What do conservatives really want?
Why do good people put their faith in a man who has brought so much misery to so many?
Why do good people put their faith in a man who has brought so much misery to so many?
Here’s a bit of a foreshadow: this is a rather long and meandering piece, based on a thought that’s been eating at my mind for a long time. It’s easy to blame 70 million voters for being horrible people or sheeple who are following the mortal inhabited body of Satan. It’s a cop-out, I think. It’s a lot harder to really endeavor to understand what’s going on, and here I hope to give it some space.
There’s a real impulse among those who are quick to tell me they’ve always known the kind of person Donald Trump is. These folks are liberal with their “I told you so’s” even if they are not liberal in their politics. I don’t have to be told. I’ve written probably 100,000 words on Trump over the last six years, and the vast majority of them paint the same picture we’ve all seen. But I’ve also seen the flashes of intuition in the man that attract so many despite his manifest maleficence.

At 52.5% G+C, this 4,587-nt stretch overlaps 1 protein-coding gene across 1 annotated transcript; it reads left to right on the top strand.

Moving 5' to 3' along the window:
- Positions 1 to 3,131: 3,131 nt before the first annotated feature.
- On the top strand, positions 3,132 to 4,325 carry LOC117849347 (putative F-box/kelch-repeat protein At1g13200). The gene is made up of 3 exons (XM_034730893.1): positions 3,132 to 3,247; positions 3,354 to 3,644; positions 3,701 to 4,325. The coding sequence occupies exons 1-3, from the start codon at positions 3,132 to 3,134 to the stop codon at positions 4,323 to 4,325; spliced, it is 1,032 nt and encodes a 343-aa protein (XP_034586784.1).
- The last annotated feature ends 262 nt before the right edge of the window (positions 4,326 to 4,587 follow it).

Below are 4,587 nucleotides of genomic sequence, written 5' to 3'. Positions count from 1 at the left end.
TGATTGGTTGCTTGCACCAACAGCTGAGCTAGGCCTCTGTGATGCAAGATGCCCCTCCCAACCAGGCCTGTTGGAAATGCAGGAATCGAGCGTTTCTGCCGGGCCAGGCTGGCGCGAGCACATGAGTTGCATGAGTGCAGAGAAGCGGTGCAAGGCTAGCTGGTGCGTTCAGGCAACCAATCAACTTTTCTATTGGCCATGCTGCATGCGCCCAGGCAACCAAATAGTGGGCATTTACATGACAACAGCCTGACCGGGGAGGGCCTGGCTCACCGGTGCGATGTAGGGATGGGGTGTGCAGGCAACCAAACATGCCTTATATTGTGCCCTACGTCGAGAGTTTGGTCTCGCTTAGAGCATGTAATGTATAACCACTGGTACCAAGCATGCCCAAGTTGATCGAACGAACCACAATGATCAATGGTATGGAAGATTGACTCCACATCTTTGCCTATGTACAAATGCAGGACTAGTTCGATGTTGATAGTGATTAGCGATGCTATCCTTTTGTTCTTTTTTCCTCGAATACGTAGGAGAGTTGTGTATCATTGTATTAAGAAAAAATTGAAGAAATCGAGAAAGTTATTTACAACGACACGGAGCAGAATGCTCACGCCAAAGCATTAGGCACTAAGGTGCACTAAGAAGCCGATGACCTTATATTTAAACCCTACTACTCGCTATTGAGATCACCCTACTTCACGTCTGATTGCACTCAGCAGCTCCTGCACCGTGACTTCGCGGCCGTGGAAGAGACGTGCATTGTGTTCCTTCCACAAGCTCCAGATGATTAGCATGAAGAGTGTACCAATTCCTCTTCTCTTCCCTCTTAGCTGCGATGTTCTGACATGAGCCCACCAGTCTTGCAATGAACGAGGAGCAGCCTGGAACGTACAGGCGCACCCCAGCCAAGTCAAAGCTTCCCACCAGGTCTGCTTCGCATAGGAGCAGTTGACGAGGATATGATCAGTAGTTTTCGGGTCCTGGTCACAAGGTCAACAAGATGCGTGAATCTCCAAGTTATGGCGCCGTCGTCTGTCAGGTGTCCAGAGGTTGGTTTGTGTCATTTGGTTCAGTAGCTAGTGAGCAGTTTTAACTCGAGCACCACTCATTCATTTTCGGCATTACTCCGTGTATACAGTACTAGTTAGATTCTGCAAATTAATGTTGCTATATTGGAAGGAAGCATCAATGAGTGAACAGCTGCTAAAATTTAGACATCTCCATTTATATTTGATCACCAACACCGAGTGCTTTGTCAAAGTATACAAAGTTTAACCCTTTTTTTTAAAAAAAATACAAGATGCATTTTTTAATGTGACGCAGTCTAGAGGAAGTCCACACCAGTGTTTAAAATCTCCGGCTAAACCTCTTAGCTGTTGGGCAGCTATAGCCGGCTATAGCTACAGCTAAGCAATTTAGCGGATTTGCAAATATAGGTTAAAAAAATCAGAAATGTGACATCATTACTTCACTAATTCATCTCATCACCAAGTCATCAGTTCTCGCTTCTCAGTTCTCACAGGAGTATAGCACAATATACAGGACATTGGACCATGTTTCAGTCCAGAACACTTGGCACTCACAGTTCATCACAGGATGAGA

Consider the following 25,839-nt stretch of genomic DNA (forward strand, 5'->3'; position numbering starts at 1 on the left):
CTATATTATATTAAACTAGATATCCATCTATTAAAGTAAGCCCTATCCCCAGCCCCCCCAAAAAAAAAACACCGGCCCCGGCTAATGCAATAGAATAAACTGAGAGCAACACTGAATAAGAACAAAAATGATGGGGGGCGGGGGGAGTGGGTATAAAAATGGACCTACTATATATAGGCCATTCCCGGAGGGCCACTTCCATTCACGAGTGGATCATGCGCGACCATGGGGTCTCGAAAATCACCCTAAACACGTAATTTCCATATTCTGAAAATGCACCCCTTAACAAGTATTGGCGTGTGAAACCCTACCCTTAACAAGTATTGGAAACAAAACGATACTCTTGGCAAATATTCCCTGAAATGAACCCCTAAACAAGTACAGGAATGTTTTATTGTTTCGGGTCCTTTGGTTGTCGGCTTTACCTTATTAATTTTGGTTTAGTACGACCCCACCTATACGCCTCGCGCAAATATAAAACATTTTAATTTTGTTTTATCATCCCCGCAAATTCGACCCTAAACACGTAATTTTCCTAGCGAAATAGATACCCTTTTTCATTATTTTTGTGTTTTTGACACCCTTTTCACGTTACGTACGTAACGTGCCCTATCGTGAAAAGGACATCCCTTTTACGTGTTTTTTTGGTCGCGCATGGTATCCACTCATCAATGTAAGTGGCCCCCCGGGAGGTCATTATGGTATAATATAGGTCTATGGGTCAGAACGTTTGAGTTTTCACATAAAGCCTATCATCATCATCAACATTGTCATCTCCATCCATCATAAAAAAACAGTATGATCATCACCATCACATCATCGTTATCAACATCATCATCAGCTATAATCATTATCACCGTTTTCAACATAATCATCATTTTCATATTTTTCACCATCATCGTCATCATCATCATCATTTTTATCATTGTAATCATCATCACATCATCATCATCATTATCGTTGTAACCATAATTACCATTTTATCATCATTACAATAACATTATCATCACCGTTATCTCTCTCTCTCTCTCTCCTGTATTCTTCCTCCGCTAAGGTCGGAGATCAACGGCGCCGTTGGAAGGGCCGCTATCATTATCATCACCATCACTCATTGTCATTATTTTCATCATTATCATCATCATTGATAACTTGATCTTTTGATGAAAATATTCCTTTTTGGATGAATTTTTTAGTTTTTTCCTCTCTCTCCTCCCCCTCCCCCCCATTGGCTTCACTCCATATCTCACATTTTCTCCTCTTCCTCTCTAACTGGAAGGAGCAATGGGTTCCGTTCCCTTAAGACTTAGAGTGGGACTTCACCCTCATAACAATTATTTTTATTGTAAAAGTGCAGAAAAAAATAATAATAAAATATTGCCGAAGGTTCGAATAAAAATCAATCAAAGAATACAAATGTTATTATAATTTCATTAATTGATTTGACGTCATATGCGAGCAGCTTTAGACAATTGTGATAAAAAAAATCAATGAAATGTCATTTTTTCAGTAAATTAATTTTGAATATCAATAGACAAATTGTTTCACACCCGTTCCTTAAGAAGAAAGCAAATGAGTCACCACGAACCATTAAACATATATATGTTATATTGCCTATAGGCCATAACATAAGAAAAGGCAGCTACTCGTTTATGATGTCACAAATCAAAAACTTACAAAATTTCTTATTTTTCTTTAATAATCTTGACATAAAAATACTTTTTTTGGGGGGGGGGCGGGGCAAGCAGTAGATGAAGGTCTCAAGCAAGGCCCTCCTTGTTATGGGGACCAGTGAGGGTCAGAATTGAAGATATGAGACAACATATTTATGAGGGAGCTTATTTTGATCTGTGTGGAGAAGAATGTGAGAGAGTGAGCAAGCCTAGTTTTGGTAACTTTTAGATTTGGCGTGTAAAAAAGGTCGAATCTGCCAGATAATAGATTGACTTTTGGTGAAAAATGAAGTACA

Let me get to the point. Years of being “good citizens,” serving the nation in war, getting a job, having a family, buying a house, and paying for an ever-hungry government dominated by well-educated, well-connected liberals (even when conservatives controlled both houses of Congress and the White House), has made an entire generation of Americans cynical of every institution. Banks, Wall Street, big corporations, unions, and politics have fused into a single institution bordering on conspiracy, as in “The Man.”